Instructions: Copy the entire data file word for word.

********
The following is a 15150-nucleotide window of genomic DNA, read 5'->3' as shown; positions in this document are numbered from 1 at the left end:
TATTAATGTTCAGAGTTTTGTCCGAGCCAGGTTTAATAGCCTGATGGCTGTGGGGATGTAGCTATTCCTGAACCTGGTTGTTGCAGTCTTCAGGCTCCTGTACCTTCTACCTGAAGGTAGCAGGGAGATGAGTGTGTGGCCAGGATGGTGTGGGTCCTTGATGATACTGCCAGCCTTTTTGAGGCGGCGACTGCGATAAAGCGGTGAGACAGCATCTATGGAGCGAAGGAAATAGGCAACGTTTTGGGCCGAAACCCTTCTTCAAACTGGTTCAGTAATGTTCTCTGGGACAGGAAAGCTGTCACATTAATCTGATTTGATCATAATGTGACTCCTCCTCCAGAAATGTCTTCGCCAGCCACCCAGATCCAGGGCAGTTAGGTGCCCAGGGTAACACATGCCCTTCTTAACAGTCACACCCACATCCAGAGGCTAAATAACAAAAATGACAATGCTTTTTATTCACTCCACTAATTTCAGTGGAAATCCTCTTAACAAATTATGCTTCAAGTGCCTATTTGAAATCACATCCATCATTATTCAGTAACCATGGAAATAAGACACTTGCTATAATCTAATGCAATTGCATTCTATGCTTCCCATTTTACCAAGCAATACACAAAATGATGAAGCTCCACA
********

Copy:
The following is a 15150-nucleotide window of genomic DNA, read 5'->3' as shown; positions in this document are numbered from 1 at the left end:
TATTAATGTTCAGAGTTTTGTCCGAGCCAGGTTTAATAGCCTGATGGCTGTGGGGATGTAGCTATTCCTGAACCTGGTTGTTGCAGTCTTCAGGCTCCTGTACCTTCTACCTGAAGGTAGCAGGGAGATGAGTGTGTGGCCAGGATGGTGTGGGTCCTTGATGATACTGCCAGCCTTTTTGAGGCGGCGACTGCGATAAAGCGGTGAGACAGCATCTATGGAGCGAAGGAAATAGGCAACGTTTTGGGCCGAAACCCTTCTTCAAACTGGTTCAGTAATGTTCTCTGGGACAGGAAAGCTGTCACATTAATCTGATTTGATCATAATGTGACTCCTCCTCCAGAAATGTCTTCGCCAGCCACCCAGATCCAGGGCAGTTAGGTGCCCAGGGTAACACATGCCCTTCTTAACAGTCACACCCACATCCAGAGGCTAAATAACAAAAATGACAATGCTTTTTATTCACTCCACTAATTTCAGTGGAAATCCTCTTAACAAATTATGCTTCAAGTGCCTATTTGAAATCACATCCATCATTATTCAGTAACCATGGAAATAAGACACTTGCTATAATCTAATGCAATTGCATTCTATGCTTCCCATTTTACCAAGCAATACACAAAATGATGAAGCTCCACA